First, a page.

- NoSQL- Stands for Not Only SQL; also involved in processing large volumes of multi-structured data. Most NoSQL databases are most adept at handling discrete data stored among multi-structured data. Some NoSQL databases, like HBase, can work concurrently with Hadoop.
- Massively Parallel Processing (MPP) Databases- MPP databases work by segmenting data across multiple nodes, and processing these segments of data in parallel, and uses SQL. Whereas Hadoop is usually run on cheaper clusters of commodity servers, most MPP databases run on expensive specialised hardware.
Many enterprises make use of combinations of these three (and other) kinds of Infrastructure technology in their Big Data environment.
Although infrastructural technologies incorporate data analysis, there are specific technologies which are designed specifically with analytical capabilities in mind. Sub-categories of analytics on the big data map include:
- Analytics Platforms- Integrate and analyse data to uncover new insights, and help companies make better-informed decisions. There is a particular focus on this field on latency, and delivering insights to end users in the most timely manner possible.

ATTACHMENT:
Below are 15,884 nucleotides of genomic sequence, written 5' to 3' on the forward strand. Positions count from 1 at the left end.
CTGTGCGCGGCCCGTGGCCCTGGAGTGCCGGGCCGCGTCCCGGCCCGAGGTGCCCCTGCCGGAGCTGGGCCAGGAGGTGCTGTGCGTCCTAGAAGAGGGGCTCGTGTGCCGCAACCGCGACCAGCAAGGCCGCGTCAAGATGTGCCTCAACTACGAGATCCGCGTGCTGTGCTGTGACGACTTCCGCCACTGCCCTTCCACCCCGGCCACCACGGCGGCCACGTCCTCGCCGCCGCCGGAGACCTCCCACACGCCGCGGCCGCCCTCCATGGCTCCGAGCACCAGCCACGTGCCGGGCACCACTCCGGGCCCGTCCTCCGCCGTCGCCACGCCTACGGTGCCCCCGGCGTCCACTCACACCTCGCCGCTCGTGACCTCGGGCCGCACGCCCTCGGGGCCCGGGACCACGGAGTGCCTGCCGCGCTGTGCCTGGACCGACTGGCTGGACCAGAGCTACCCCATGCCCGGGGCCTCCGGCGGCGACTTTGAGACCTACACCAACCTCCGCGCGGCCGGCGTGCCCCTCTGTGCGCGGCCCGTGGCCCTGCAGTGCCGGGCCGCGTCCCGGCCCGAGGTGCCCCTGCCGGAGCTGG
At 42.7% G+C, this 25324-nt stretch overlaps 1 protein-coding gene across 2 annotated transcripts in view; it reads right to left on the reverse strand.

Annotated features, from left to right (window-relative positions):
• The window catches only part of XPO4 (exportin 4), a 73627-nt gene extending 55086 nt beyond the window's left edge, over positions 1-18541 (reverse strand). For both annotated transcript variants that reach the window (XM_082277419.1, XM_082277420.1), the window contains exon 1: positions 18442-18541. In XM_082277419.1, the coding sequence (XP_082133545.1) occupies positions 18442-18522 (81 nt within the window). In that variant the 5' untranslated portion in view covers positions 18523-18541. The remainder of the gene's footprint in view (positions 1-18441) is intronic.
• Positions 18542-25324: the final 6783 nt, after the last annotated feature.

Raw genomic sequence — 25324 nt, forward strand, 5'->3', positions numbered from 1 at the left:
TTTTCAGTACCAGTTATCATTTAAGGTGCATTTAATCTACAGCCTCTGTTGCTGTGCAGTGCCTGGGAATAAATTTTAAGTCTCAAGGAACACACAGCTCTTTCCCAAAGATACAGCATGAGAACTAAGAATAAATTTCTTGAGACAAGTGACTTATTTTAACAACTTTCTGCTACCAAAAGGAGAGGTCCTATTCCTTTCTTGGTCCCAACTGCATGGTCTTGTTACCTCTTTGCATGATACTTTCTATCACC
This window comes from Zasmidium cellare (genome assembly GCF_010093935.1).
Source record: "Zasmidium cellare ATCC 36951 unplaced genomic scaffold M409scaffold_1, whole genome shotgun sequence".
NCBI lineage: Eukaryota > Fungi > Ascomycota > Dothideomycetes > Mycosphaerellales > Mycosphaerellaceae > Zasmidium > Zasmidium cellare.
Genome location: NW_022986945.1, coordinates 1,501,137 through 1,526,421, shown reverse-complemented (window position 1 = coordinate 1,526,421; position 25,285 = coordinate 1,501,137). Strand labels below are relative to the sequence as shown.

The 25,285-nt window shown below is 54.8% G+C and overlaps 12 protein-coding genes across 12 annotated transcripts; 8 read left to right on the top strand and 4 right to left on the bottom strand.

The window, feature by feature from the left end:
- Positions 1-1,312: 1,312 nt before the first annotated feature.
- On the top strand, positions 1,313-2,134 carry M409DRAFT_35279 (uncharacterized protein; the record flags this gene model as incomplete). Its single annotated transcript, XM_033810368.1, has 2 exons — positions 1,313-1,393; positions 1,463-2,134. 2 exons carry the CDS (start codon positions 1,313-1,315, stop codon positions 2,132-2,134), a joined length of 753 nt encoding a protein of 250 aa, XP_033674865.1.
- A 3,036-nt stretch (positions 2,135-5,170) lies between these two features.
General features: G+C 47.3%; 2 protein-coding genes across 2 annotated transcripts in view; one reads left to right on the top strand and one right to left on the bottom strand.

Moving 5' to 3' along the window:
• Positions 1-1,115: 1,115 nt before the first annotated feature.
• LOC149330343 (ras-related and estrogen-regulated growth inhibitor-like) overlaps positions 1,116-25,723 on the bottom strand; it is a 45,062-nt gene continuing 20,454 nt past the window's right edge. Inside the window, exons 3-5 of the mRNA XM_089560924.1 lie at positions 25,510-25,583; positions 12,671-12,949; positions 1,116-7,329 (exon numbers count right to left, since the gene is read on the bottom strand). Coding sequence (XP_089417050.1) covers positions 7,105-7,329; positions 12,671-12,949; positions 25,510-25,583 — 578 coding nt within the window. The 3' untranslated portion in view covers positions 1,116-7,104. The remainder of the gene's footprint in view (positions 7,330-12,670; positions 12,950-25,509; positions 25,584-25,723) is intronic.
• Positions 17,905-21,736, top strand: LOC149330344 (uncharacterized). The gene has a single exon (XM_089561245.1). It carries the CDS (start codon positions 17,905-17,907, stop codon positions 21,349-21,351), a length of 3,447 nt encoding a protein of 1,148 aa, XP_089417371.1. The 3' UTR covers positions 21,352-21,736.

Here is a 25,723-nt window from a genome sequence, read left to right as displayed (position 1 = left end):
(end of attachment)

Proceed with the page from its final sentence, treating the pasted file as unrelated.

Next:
- Visualization Platforms- Specifically designed- as the name might suggest- for visualizing data; taking the raw data and presenting it in complex, multi-dimensional visual formats to illuminate the information
- Business Intelligence (BI) Platforms- Used for integrating and analysing data specifically for businesses. BI Platforms analyse data from multiple sources to deliver services such as business intelligence reports, dashboards and visualizations
- Machine Learning- Also falls under this category, but is dissimilar to the others. Whereas the analytics platforms input processed data and output analytics/dashboards/visualisations for end users, the input in machine learning is data the algorithm ‘learns from’, and the output depends on the use case. One of the most famous examples is IBM’s super computer Watson, which has ‘learned’ to scan vast amounts of information to find specific answers, and can comb through 200 million pages of structured and unstructured data in minutes. The computer recently combed through recipes and taste combinations to create its own sauce.